###### Intelligent Design

###### Physics, Earth & Space

# A Scientific Revolution Comparable with Copernicus’

*Editor’s note: Discovery Institute Press is delighted to announce the publication of *The Big Bang Revolutionaries: The Untold Story of Three Scientists Who Reenchanted Cosmology*, by Jean-Pierre Luminet. The book has received rave reviews including from three Nobel Prize winners. The following is an excerpt from Chapter 4 and 5.*

Alexander Friedmann took the step that Albert Einstein had not been ready to take: if one abandons the hypothesis of a static universe, the relativistic cosmological problem comprises an infinite number of solutions in which the metric varies as a function of time. Friedmann wrote:

In their well-known works on general cosmological questions, Einstein and de Sitter arrive at two possible types of the universe: Einstein obtains the so-called cylindrical world, in which space possesses a constant curvature independent of time and in which the radius of curvature is connected with the total mass of matter existing in space. De Sitter obtains a spherical world in which not only space but also the world can be spoken of, in a certain sense, as a world of constant curvature. In doing so certain assumptions about the matter tensor are made by both Einstein and de Sitter; these correspond to the incoherence of matter and its being relatively at rest, e.g. the velocity of matter is assumed to be sufficiently small in comparison with the fundamental velocity, the velocity of light.

The goal of this notice is, first, the derivation of the cylindrical and spherical worlds (as special cases) from some general assumptions and, second, the proof of the possibility of a world whose spatial curvature is constant with respect to three coordinates that are permissible spatial coordinates and that depend on the time, e.g. on the fourth (time) coordinate. This new type is, as far as its remaining properties are concerned, an analogue of the Einsteinian cylindrical universe.

Thus begins this founding notice of non-static cosmology. Received on June 29, 1922, by the German journal *Zeitschrift für Physik*, it was published shortly afterwards.

## Ahead of Its Time

Friedmann’s article was ahead of its time, as one can also see from the fact that anybody studying modern cosmology can immediately recognize its main equations. While the formulations of the various metrics (de Sitter’s as well as Friedmann’s) would later change to the unified form of Howard Robertson and Arthur Walker, the differential equations that govern the time development of a space of constant positive curvature have not changed one iota.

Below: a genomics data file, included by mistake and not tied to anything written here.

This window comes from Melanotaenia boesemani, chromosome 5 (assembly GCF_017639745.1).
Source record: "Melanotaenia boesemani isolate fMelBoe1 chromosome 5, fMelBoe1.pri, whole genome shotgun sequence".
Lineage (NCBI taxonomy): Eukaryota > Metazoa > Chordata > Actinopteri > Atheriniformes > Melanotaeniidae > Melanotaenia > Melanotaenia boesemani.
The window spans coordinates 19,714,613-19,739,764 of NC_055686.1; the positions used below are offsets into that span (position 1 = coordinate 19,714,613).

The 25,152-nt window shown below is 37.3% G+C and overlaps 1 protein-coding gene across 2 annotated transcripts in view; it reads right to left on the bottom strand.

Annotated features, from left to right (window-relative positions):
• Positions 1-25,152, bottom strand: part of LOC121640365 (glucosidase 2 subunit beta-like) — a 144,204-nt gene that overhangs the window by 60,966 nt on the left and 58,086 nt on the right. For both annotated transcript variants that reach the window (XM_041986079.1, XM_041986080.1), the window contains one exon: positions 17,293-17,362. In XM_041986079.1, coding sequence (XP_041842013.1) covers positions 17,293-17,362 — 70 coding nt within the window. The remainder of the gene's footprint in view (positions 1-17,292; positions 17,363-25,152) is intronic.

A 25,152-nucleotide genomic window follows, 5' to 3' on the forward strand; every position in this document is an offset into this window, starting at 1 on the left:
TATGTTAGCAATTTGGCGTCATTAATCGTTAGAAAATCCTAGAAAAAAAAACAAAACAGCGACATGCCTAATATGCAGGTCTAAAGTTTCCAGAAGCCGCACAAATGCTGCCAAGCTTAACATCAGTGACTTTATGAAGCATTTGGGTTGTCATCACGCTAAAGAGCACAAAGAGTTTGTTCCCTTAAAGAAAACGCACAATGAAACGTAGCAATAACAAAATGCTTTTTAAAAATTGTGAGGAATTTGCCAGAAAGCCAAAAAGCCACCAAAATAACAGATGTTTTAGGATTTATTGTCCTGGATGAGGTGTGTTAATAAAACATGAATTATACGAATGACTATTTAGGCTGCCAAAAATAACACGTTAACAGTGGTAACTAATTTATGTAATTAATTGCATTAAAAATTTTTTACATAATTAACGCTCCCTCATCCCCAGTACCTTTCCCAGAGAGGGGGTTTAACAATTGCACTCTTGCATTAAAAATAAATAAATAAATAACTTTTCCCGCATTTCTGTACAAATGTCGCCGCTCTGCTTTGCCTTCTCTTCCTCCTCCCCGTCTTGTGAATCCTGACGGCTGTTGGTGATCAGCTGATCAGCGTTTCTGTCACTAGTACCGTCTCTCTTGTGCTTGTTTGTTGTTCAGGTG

With his 1922 article, Friedmann introduced a scientific revolution of the same magnitude as the Copernican revolution. In pre-Copernican cosmology, space was centered on a very particular place, the Earth. In pre-Friedmannian cosmology, the universe was static, in the sense of not evolving. Friedmannian cosmology introduces the historicity of the universe as space-time, as well as the idea of a beginning.

His second major cosmological article appeared in 1924. In 1925, he was appointed director of the Leningrad Geophysical Institute. In the summer of 1925, in the company of the aviator P. F. Fedosenko, he beat the altitude record in a stratospheric balloon, rising to 7,400 meters.

Friedmann died suddenly in Leningrad on September 16, 1925, from typhoid fever, at the age of thirty-seven. In 1931, he was posthumously awarded the Lenin Prize for his outstanding scientific work.

## In Search of a Lost Tomb

Friedmann is buried in his hometown. An instructive anecdote is worth telling. The location of the Russian scientist’s grave was quickly forgotten, especially since the Stalinist regime that followed was hardly inclined to perpetuate the memory of this renowned “creationist” scientist. In 1988, the Alexander Friedmann Laboratory of the University of St. Petersburg (then called Leningrad State University) decided to organize the first “A. Friedmann International Seminar in Cosmology” to honor the centenary of the scientist’s birth. The director of the Friedmann Institute, my friend Andrey Grib, had the idea of a search for Friedmann’s tomb, planning a small commemorative ceremony in which admirers from various countries would participate. A venerable professor at the Institute of Physics and Technology in St. Petersburg and a former PhD student of Friedmann, Georgy Grinberg, remembered having attended the funeral of the scientist at the Smolenskoye Cemetery, and that the cosmologist’s grave was close to that of the great mathematician Leonhard Euler.

Grib therefore asked one of his students, Mihail Rosenberg, to go to the cemetery to locate the tomb — even hinting that this task would be recognized as part of his thesis work. When Rosenberg went to the cemetery and asked to consult the register of all the people buried here, the authorities replied that they had no information from prior to World War II. Rosenberg then asked to see the tomb of Leonhard Euler. After the war, he was told, Euler’s remains were transferred to another cemetery. There remained at least the old location, which the authorities indicated to him. Rosenberg explored the surroundings but found no evidence of Friedmann’s presence. He then began to quarrel with the authorities: How can the records have disappeared? At this point, an attendant approached and inquired about the dispute. The director of the cemetery replied that the student was looking for a certain “Friedmann.” “Which Friedmann,” asked the employee, “the one who discovered the non-static cosmological solution to Einstein’s equations?”

“Yes, yes,” exclaimed the student.

“Well, come with me, I’ll show you!”

This is how the cosmologist’s grave was discovered. The cemetery employee was none other than a former physicist who’d had to leave his research institute for lack of funds.